Thursday, November 20, 2014

A monad for reactive programming Part 2

Some time has passed since I published the first part of this tutorial. The time has been spent in achieving a deeper understanding of events and event processing. In this second part I solve the problems of the simple approach depicted at the end of the part 1.
The motivating example to solve is the same, a console application with a basic event scheduler, a monadic computation that has some statements which wait for different kinds of events. You can run the two examples here in the tutorial.
This tutorial also can be considered as the description of an event sourcing mechanism without inversion of control. A event sourcing application is basically a set of event handlers for each type of event with a central state. A functional reactive mechanism is a single event handler with event preprocessing on top. while a monadic reactive mechanism like this is a monadic computation that automatically generates a cascade of event handlers.
Besides monadic reactive, I will demonstrate more classical functional reactive behaviour using applicative combinators, and how to mix monadic, reactive and alternative to mimic the creation of new signals with thresholds etc.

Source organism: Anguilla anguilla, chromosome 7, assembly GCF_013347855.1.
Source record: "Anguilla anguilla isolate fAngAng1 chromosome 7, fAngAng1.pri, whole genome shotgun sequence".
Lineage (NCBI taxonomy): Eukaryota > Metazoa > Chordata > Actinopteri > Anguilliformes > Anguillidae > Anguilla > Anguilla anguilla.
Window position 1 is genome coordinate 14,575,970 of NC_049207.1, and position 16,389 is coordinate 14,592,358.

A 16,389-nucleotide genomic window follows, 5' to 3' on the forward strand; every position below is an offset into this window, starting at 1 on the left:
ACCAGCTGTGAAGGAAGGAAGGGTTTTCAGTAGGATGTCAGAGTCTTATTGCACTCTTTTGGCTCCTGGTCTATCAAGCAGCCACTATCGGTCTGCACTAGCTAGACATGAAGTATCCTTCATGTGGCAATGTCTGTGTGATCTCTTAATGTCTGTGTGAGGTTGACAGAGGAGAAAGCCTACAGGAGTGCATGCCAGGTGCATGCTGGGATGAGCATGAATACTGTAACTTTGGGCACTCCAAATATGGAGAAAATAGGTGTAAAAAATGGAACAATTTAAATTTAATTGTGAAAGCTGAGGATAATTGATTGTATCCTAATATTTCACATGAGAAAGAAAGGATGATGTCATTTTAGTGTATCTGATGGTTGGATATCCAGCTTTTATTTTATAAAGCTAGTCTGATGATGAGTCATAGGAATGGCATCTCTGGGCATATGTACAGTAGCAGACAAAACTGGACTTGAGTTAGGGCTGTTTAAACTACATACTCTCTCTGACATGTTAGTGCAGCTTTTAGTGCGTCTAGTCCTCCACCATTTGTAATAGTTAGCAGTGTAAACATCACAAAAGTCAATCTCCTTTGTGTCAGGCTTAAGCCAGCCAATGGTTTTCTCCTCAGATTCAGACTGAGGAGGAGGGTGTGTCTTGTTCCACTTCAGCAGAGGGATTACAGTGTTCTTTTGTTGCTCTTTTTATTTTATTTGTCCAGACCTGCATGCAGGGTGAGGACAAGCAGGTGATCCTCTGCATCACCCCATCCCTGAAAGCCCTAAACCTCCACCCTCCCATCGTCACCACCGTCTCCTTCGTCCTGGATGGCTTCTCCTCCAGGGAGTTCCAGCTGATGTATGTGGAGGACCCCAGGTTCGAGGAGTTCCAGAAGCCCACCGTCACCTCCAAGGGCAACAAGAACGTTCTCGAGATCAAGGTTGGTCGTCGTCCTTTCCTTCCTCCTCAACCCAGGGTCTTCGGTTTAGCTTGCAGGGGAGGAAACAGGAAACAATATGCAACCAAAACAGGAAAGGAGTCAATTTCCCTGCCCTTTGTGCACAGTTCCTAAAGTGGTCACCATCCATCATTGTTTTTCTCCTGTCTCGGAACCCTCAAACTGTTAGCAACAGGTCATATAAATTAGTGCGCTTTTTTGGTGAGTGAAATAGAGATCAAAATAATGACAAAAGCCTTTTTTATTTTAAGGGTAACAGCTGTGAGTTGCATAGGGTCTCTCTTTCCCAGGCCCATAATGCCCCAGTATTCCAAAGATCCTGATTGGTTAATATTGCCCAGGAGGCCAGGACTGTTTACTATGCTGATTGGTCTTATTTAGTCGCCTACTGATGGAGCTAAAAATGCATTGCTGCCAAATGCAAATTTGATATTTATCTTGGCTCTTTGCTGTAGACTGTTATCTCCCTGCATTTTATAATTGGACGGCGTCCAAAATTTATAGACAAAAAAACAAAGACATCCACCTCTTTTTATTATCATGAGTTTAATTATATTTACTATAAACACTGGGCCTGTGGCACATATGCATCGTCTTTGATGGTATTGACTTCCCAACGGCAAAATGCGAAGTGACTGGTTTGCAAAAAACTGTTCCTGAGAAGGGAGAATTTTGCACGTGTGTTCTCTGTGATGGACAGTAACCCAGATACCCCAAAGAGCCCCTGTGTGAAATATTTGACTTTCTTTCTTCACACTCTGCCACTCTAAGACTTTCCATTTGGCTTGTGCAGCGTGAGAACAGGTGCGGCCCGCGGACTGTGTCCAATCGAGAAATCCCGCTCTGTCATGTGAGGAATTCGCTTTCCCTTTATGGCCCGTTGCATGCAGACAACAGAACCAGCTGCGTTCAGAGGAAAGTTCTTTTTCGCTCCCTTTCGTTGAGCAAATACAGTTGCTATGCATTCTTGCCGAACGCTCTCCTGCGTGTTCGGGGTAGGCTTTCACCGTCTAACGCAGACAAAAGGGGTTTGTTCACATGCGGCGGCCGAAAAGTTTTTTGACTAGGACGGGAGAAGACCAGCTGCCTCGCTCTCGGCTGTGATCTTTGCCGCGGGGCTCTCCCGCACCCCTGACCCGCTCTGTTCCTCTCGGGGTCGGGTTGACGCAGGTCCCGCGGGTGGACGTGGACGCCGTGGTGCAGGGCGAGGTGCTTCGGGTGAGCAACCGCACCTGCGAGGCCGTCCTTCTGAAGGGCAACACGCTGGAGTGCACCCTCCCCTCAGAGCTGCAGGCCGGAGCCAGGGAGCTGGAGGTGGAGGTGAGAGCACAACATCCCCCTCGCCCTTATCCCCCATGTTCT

The tutorial and running examples are in the School of Haskell

Friday, November 14, 2014

Browser programming: React.js as a solution for a problem that Haskell can solve in better ways

This is what i wrote in this Reddit thread.

IMHO virtual-dom as well as React tries to solve a problem specific of javascript: the lack of a intuitive, composable way to update the HTML-DOM tree. So it creates a composable intermediary, a lineal virtual-dom. Basically, it is string concatenation. When changed, the intermediary lineal description is rendered. But the rewrites and re-rendering are expensive, so they need to update only what is changed.
That problem disappears when there is a way to write directly the HTML-DOM in a composable way, using a monoid or a monad. Then, to rewrite any branch, just go to the element and update it also in a composable way. That is what I want to detail below: